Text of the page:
Well, I guess I forgot how easy it was to make a tintype; no cutting or cleaning glass and no pictures peeling off the plate. This was all about pouring the collodion and making a unique image in the time it takes to make a cup of coffee.
We started on Monday at George Eastman House with an illustrated presentation on the chemistry and history of the wet collodion negative and positive processes. Then we went down to the technology archive where curator Todd Gustavson presented a display of original tintype cameras, silver baths and other rare equipment.
Curator of Technology Todd Gustavson (far left) with group.
After lunch we went to Scully & Osterman Studio where they met my wife, France. I gave a demonstration of making a tintype that included tinting and burnishing the picture. The group then practiced the techniques of pouring collodion onto tintype plates and applying the developer.
Pouring Collodion on the Plate.
On Tuesday we all met at Scully & Osterman and after a morning recap on theory the group I gave a demonstration of mixing iron developer and France demonstrated mixing iodized collodion. The group spent the rest of the morning shooting 4 ¼” x 5 ½” plates. After a lunch break they continued to make 5” x 7” tintypes into the afternoon. The students varnished their own plates themselves before shooting the next image. At the end of the day I discussed the basics of identifying antique lens types, explained how a wet plate conversion back works and demonstrated a simple traveling darkroom made from cardboard.
Wednesday we shot all morning. After a great lunch we continued shooting into the afternoon. For the last day in the studio we shot 6½” x 8½” whole plates. Some of the students actually used an original four lens tintype camera that exposes four images simultaneously on the same plate. Late in the afternoon we went back to the Museum and viewed some really beautiful examples of vintage Melainotypes, ferrotypes and tintypes.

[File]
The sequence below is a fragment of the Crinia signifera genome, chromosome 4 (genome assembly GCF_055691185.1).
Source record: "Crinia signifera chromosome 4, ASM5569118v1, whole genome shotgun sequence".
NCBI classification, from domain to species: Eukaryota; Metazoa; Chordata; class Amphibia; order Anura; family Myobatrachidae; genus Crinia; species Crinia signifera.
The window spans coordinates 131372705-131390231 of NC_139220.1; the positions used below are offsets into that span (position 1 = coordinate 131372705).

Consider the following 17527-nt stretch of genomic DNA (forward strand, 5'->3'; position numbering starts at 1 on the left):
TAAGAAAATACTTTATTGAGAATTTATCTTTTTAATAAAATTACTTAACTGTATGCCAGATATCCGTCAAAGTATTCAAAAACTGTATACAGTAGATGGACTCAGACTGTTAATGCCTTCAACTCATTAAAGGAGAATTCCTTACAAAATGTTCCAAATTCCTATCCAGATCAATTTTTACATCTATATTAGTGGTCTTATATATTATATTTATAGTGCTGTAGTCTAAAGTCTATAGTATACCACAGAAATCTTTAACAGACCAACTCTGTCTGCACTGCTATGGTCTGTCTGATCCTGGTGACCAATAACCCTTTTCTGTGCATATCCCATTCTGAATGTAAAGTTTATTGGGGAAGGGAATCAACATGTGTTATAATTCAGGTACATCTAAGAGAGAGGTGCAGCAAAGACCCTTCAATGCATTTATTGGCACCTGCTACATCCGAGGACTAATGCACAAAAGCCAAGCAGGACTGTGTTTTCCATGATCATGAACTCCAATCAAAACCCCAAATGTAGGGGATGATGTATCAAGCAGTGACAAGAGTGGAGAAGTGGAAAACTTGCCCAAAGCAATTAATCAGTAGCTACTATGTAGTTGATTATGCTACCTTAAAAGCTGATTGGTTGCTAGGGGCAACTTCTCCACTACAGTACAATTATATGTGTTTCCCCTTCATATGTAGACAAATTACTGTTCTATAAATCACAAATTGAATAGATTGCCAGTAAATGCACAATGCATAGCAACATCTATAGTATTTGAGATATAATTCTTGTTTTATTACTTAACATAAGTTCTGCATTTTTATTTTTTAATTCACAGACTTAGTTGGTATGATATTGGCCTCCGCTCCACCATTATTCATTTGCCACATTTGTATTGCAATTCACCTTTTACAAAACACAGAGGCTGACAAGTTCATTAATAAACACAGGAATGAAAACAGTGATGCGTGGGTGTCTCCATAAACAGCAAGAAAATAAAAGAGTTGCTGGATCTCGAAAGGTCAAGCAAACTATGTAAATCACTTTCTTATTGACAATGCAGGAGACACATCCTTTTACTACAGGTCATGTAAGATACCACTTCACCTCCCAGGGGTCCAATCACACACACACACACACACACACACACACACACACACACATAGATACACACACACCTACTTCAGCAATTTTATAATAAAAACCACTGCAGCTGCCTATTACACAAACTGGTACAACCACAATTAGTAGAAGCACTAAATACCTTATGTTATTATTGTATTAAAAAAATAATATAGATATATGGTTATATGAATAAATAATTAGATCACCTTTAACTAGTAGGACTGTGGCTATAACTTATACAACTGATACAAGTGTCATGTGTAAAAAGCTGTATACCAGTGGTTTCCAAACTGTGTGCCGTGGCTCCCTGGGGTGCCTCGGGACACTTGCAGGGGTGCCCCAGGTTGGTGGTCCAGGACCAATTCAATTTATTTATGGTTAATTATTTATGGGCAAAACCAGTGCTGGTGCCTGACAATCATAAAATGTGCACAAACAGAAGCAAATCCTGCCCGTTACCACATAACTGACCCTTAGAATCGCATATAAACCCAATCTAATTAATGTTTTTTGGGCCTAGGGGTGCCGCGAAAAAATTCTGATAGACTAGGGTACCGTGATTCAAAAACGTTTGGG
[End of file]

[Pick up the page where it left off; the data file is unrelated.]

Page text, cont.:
Oh, the term tintype evolved to be the name for all collodion images made on thin sheets of metal; none of which were made of tin. Cheap things in the nineteenth century were often made of tinned iron that was coated with a shiny black finish applied to the surface to prevent rusting. Since Melainotypes and ferrotypes were the cheapest images you could buy and made on black finished sheets of iron…the term tintype seemed to fit nicely. By the way, we didn’t use tin either, we made our tintypes on aluminum.
Check out more images on our Facebook album for this Workshop.
Mark Osterman is the Process Historian in the Kay R. Whitmore Conservation Center at George Eastman House. Best known for his depth of knowledge in the area of collodion photography, Osterman is also internationally recognized for his research and teaching of photographic processes from Niepce heliographs to gelatin emulsions. Osterman's curriculum, once reserved for the international conservation community, is now available to the public through a series of hands-on workshops at Eastman House and other venues in the U.S. and abroad.